Reason of state and intelligence secrecy: The case of German intelligence legislation
Riese presented on 3 December 2018 the reason of state as the preservation of the state through exceptional measures.
This reason of state can be considered an authoritarian principle. This is illustrated by Machiavelli, for instance, as for him, the ruler’s power and state interest are the same thing. But this distinction is made in modern democracies.
Secrecy has always been a defining element in politics of reasons of state. And secrecy can be seen as an extraordinary measure through which to preserve the state. Intelligence agencies are classic examples of state secrecy.
In order to conduct her research, Riese did an empirical analysis of German plenary legislative debates, from 1998 to 2013. This long time frame was chosen in order to analyse plenary debates when different parties were in power. She also carried out an empirical analysis of interviews with experts, namely past and present Members of Parliament (MP) and executive employees. Each German state has its own “Lander agency”, but this study focuses only on the 3 federal intelligence agencies: domestic (VS), foreign (BND) and armed forces (MAD).
Two conceptions of secrecy
Riese identified two conceptions of secrecy as reason of state:
On the one hand, there is the concept of external integrity, where secrecy is needed to safeguard national security from external threats. On the other hand, there is internal integrity, where secrecy is necessary to safeguard the separation of powers, i.e. safeguard democracy itself.
External Integrity and National Security
Intelligence agencies are framed as needed for the state’s security and to defend against enemies. As such, they perform primarily a security function. The more concrete a threat, the more secrecy is accepted as a means. So terrorism is discussed as a specific danger that entails a need for secrecy.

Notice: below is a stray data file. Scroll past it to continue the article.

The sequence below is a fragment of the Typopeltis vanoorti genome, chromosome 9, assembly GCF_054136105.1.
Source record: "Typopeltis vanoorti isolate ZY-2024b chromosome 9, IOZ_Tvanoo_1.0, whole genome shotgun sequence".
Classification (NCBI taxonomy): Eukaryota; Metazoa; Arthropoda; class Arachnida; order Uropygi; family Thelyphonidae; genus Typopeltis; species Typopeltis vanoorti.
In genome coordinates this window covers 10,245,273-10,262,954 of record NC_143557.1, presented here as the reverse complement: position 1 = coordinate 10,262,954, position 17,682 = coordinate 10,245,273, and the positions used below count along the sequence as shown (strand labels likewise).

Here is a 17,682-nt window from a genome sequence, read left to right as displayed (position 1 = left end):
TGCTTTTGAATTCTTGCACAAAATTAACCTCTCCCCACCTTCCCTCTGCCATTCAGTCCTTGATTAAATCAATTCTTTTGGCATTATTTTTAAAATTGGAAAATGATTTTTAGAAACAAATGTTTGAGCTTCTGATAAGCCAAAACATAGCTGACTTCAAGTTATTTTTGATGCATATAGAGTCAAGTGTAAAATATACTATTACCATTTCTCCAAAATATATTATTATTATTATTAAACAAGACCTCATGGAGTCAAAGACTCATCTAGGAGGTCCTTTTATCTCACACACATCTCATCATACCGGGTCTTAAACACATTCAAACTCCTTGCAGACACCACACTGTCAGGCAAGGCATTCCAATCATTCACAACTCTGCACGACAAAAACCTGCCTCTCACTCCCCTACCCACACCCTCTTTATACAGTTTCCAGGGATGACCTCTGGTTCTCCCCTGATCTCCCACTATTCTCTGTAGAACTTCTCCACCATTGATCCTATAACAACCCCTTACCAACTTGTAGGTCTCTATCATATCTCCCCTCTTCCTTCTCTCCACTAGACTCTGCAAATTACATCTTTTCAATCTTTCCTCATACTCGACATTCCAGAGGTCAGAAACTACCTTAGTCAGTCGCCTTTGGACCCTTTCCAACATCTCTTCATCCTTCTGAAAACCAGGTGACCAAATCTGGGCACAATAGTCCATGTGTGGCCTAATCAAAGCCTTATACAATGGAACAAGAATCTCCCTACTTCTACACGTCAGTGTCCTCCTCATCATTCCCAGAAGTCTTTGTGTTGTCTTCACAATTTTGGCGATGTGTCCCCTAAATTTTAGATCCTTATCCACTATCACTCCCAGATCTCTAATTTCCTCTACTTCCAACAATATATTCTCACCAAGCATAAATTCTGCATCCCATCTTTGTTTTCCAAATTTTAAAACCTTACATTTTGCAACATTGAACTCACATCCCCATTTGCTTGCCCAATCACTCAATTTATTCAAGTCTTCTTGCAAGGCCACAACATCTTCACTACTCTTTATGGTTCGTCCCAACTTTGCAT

However, in the plenary debates there is no explicit reference to ‘reason of state’. This concept of security and preserving the state is often framed as ‘public weal’ or ‘common good’.
This is also visible in the German classification rules. “Top secret” refers to secrets that are central to the state’s existence, or its vital interests. “Secret” refers to secrets that could pose a danger for the state or a Lander.
In the German plenary debates there are often references to average people as the justification for secrecy. MPs state that this secrecy is necessary and the average person does not mind it. This is coined as “sachpolitik” (fact-based policy), as they present secrecy as something that transcends politics and that is needed to guarantee security.
While generally agreed on, there are some disagreements in the Bundestag. Firstly, what exactly is public weal/common good? When is it at stake? Is security greater of a common good than other values such as privacy or transparency? Whose security is the common good -the state’s overall, or that of individual citizens? What measures does state security require?
Internal Integrity and Separation of Powers
This refers to secrecy as part of the integrity of the democratic state’s structure.
Kernbereich exekutiver Eigenverantwortung (core area of executive responsibility) – this was established as a constitutional argument by the constitutional court. It reflects certain areas that cannot be ‘intruded on’ by other branches or oversight committees.
The logic is that democracy requires a separation of powers, which means that each power is independent from each other, which in turn requires secret and inscrutable areas.
Limits of oversight committees is part of the kernbereich, and it helps institutions retain their identity. Some even consider kernbereich as a precondition for oversight – institutions need to be able to operate independently. MPs also defend the kernbereich – many stated that they should not gain executive responsibility by knowing certain things. The opposition claims that MPs are just hiding from criticism behind the kernbereich.
In a democratic context, claims for reason of state must be debated and decided upon. It must be procedurally ensured, for example through decision-making in parliament, oversight, legislation. This helps legitimate secrecy.
However, if secrecy is legitimated, and systematically integrated and normalized, then is it still an exceptional measure designed to preserve the state? Can it still be applied for the reason of state?